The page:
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Flash Review, 4-20: The Legacy, Reborn
Ribbon-eating Graham takes Center stage

By Gus Solomons jr
Copyright 2004 Gus Solomons jr

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NEW YORK -- It's a good thing Ralph Lauren makes plus sizes. He furnished the elegant gray tweed suit and cape larger-than-life Andre Leon Talley (in his day job, editor-at-large for Vogue Magazine) wears for the current Martha Graham Dance Company City Center season as the narrator in Graham's 1978 ballet "The Owl and the Pussy Cat." (Liza Minnelli originated Talley's role.) Although no one was larger-than-life than Martha Graham herself, this ballet, set to music by Carlos Surinach, is a trifle. Graham's signature movements appear: contracted turns, knee crawls, et al, but as parody in service of a literal miming of the Edward Lear verse about the barnyard pair who elope in a pea-green boat.

Talley manages to maneuver his ample frame around the stage amongst the dancers, delivering his lines like a charming, if slightly salacious cocktail-party host, flicking his tongue suggestively and trying to wrench double meaning from the word "pussy." Seen April 16, Virginie Mecene as the Pussy Cat, Tadej Brdnik as the Owl, Gary Galbraith as the Turkey (who weds the pair), and Christophe Jeannot as a trim and fit Pig all paint their portrayals with appropriately broad strokes in the spirit of mindless entertainment, to which the whimsical work deigns.

But "Cave of the Heart," which follows on Program A reminds us of the incredible dramatic power of Graham's unique vocabulary, centered in the contraction, which physically knits the body together and generates amazing power of gesture and posture. That lexicon of heroic movement matches the scale of mythic Medea's horrible vengeance on Creon's daughter -- her rival for Jason's love -- and her own children, after Jason abandons her. As the Princess, Yuko Suzuki completely embodies Graham's technique and style with deep, functional contractions and strong, pliant legs that propel her like a breeze.

Kenneth Topping as Jason -- a killer role, technically -- represents Graham's ideal man-god. Topping is a marvel: athletically muscular, yet supple; emotionally clear without histrionics. Heidi Stoeckley in her debut as The Chorus, who sees the impending disaster, tries to forestall it, and suffers most from its enormity, proves a worthy exponent of Graham's epic dramatics as well as a fiercely strong mover.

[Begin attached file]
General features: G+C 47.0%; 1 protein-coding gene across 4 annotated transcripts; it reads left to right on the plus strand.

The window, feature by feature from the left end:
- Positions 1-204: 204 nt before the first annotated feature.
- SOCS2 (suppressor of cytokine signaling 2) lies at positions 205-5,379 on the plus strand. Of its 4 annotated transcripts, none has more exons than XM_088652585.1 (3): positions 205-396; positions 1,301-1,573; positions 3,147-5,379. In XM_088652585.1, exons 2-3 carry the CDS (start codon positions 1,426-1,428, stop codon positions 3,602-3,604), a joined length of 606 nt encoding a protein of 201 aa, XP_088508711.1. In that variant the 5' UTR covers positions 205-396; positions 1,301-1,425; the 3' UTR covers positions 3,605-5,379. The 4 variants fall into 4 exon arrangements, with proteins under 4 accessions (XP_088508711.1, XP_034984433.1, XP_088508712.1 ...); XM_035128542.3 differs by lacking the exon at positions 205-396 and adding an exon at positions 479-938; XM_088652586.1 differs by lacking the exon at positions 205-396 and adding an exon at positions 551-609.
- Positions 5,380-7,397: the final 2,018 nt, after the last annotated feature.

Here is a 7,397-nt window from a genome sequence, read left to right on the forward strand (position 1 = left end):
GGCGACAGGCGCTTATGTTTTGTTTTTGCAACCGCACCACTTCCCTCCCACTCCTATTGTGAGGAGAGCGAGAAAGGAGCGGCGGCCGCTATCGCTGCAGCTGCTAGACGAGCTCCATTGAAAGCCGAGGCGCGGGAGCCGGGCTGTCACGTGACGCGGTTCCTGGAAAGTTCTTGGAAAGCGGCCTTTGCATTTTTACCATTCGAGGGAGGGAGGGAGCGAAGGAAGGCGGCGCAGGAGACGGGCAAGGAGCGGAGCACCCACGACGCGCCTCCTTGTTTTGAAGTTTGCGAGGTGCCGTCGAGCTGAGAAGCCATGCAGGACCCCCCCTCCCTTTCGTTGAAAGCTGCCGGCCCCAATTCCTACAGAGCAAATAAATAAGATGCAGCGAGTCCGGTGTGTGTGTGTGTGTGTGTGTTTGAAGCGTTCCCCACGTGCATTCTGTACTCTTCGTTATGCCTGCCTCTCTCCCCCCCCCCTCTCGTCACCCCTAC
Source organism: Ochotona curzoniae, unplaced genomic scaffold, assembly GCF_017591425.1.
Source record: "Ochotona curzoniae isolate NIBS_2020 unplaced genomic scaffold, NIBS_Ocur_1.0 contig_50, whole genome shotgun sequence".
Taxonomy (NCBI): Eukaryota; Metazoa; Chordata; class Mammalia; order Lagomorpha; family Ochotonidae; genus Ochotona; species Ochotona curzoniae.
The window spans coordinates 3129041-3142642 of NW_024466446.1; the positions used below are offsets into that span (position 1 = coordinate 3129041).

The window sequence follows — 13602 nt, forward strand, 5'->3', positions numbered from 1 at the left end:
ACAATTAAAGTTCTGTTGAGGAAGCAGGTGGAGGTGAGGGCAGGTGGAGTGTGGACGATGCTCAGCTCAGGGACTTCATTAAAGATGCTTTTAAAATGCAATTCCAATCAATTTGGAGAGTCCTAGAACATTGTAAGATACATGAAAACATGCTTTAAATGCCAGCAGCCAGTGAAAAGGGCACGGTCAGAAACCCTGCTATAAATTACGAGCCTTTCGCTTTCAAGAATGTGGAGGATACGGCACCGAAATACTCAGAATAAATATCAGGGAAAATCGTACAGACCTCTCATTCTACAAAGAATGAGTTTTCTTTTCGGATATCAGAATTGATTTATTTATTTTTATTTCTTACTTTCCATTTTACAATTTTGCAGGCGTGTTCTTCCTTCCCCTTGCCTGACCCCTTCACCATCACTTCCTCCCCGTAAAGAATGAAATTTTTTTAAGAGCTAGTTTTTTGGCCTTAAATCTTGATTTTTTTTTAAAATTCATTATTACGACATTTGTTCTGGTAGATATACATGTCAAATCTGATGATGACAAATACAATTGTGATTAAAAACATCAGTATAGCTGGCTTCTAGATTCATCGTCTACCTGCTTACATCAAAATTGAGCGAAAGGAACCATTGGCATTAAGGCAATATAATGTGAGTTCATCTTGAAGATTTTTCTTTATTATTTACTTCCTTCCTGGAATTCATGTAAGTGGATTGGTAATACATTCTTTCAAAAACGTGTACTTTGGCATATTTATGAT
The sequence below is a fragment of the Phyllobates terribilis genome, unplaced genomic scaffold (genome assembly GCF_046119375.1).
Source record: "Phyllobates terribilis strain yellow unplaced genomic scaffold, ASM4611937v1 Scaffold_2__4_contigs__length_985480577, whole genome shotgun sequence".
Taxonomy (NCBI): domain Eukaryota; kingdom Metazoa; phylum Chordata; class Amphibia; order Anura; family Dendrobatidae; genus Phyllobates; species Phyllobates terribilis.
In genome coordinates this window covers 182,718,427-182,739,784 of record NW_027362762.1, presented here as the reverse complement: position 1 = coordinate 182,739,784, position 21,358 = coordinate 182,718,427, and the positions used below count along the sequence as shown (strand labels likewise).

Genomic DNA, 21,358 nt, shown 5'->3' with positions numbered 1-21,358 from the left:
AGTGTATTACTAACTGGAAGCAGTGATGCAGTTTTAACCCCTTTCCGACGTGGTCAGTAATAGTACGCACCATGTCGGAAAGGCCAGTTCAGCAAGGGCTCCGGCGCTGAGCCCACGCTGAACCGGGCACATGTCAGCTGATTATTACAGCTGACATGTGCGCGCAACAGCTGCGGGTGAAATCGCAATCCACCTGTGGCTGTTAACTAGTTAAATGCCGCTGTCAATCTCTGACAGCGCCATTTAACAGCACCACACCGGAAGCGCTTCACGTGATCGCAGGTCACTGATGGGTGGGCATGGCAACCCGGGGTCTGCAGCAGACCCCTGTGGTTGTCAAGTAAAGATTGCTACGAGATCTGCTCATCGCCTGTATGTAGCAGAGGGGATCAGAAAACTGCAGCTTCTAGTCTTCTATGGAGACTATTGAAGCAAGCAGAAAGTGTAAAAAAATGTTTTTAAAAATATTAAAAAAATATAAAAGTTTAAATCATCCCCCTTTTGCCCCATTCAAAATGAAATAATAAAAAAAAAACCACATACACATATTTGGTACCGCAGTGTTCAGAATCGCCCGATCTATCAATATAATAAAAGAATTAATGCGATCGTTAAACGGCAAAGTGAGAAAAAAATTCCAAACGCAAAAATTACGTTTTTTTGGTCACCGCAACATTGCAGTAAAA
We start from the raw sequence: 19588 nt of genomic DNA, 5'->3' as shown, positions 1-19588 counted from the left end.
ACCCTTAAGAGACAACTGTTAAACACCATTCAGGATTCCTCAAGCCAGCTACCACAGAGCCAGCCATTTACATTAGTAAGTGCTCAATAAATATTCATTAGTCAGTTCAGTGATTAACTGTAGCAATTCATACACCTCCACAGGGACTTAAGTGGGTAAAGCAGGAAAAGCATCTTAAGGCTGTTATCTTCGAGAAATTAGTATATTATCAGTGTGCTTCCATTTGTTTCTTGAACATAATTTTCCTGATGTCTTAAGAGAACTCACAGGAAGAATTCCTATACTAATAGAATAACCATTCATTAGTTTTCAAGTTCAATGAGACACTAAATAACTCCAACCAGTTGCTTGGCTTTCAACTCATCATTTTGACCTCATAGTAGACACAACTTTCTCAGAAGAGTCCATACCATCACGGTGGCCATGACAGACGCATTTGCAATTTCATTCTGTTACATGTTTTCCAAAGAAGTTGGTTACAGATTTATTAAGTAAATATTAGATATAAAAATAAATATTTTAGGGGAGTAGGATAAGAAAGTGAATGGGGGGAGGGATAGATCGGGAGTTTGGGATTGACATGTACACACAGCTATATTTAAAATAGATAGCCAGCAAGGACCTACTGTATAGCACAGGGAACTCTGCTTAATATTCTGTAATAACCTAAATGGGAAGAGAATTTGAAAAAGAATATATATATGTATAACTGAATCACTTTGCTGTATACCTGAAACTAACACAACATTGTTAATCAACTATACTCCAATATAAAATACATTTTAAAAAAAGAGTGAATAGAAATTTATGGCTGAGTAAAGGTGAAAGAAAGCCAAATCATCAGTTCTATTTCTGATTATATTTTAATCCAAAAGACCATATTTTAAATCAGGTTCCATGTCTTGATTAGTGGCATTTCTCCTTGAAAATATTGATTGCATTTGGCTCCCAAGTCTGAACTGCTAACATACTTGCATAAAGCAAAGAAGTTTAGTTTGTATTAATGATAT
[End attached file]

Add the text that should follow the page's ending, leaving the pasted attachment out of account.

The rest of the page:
"Medea," danced by Christine Dakin (company veteran and co-artistic director with Terese Capucilli), tears passion to shreds as the demented sorceress whose jealousy drives her to destroy her loved ones. Had she begun at less of an emotional pitch, the final solo -- her insane recrimination -- would have carried us to even greater heights of horror and terror than it did. Still, Dakin rivals even Graham's own performance in emotional depth and idiosyncratic detail, like her devouring of a blood red ribbon, as she skitters across the stage on her knees, and wracking her chiseled torso with spasmodic contractions, as if a nest of vipers were roiling in her gut.

Interestingly, the dances on Program A moved backward through time, from the seventies to the forties to the thirties, and became increasingly powerful with each earlier generation. "Sketches from Chronicle," a three-part meditation on war, as relevant today as in 1936, shows the originality of Graham's kinetic expression. Set to stirring music by Wallingford Riegger, the ballet, created for her all-woman company, is as dynamic and athletic as anything seen in many a season of dancing.

'Spectre-1914' presages the advent of World War I. In it, Fang-Yi Sheu -- a new member of the lineage of great Graham dancers -- sits atop a two-level drum in a voluminous black skirt with crimson lining. When she rises to standing on the drum, the skirt reaches to the ground, giving her supernatural height. Manipulation of the fabric is integral to the visual imagery of the heroic figure she depicts. This represents an early example of Graham's investigation of the visual excitement fabric can create, which continued over the course of her seven-decade long dance-making career.

In 'Steps in the Street,' a dozen women led by Miki Orihara interpret Devastation, Homelessness, and Exile. In contracted poses the women stiffly step backwards along weaving diagonal paths; seven women in line drop to their knees and rise, faces lifted to heaven; a line of four tilt with their legs stretched high then fall to the floor, sitting; others obsessively pound the edge of one foot on the ground as they reach upward. The massing of the women into opposing lines and groupings is abstractly sculptural, yet the expression of the piece is intensely emotional.

In the final section, 'Prelude to Action,' the women charge across the stage like a cavalry in galloping leaps and circle the central figure with big barrel-turn leaps in a hair-raising, visceral incitement to activism that resonates now -- as then -- in a time of social and political anxiety.

At the conclusion of "Chronicle" the audience sprang to its feet in a spontaneous, well-deserved ovation. The power of Graham's archetypal movement, performed with virulence by a cast of thirteen strong women cannot be underestimated. With the messy lawsuit over the ownership of her work behind it, the company has renewed vitality.

Whatever else you do, do not miss this triumphant Graham season at City Center, continuing through April 25.

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